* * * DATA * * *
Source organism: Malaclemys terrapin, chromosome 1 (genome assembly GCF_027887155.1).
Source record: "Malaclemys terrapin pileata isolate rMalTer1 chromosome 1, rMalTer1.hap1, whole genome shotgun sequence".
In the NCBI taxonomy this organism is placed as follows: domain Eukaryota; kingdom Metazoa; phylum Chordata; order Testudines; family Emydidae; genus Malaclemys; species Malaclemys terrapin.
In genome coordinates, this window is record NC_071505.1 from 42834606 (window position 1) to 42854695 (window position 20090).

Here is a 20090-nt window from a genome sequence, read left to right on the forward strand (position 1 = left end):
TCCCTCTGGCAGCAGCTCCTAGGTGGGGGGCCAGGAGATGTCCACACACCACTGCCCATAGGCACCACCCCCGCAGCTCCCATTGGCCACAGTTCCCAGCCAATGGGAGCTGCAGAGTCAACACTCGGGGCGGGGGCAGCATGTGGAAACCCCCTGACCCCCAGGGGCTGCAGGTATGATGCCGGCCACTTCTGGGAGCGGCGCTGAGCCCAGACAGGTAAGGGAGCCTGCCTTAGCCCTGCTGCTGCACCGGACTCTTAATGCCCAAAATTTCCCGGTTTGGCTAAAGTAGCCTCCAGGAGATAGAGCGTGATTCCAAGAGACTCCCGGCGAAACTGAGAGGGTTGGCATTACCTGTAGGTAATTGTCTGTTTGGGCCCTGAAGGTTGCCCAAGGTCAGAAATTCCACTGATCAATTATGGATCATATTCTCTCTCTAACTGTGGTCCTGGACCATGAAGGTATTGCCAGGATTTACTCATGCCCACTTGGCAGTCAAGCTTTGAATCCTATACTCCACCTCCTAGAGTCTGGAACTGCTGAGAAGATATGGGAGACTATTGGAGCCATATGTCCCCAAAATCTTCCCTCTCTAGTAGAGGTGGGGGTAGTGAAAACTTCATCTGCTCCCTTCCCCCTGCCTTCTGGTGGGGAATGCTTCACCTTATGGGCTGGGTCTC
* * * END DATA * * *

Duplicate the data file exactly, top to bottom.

Source organism: Malaclemys terrapin, chromosome 1 (genome assembly GCF_027887155.1).
Source record: "Malaclemys terrapin pileata isolate rMalTer1 chromosome 1, rMalTer1.hap1, whole genome shotgun sequence".
In the NCBI taxonomy this organism is placed as follows: domain Eukaryota; kingdom Metazoa; phylum Chordata; order Testudines; family Emydidae; genus Malaclemys; species Malaclemys terrapin.
In genome coordinates, this window is record NC_071505.1 from 42834606 (window position 1) to 42854695 (window position 20090).

Here is a 20090-nt window from a genome sequence, read left to right on the forward strand (position 1 = left end):
TCCCTCTGGCAGCAGCTCCTAGGTGGGGGGCCAGGAGATGTCCACACACCACTGCCCATAGGCACCACCCCCGCAGCTCCCATTGGCCACAGTTCCCAGCCAATGGGAGCTGCAGAGTCAACACTCGGGGCGGGGGCAGCATGTGGAAACCCCCTGACCCCCAGGGGCTGCAGGTATGATGCCGGCCACTTCTGGGAGCGGCGCTGAGCCCAGACAGGTAAGGGAGCCTGCCTTAGCCCTGCTGCTGCACCGGACTCTTAATGCCCAAAATTTCCCGGTTTGGCTAAAGTAGCCTCCAGGAGATAGAGCGTGATTCCAAGAGACTCCCGGCGAAACTGAGAGGGTTGGCATTACCTGTAGGTAATTGTCTGTTTGGGCCCTGAAGGTTGCCCAAGGTCAGAAATTCCACTGATCAATTATGGATCATATTCTCTCTCTAACTGTGGTCCTGGACCATGAAGGTATTGCCAGGATTTACTCATGCCCACTTGGCAGTCAAGCTTTGAATCCTATACTCCACCTCCTAGAGTCTGGAACTGCTGAGAAGATATGGGAGACTATTGGAGCCATATGTCCCCAAAATCTTCCCTCTCTAGTAGAGGTGGGGGTAGTGAAAACTTCATCTGCTCCCTTCCCCCTGCCTTCTGGTGGGGAATGCTTCACCTTATGGGCTGGGTCTC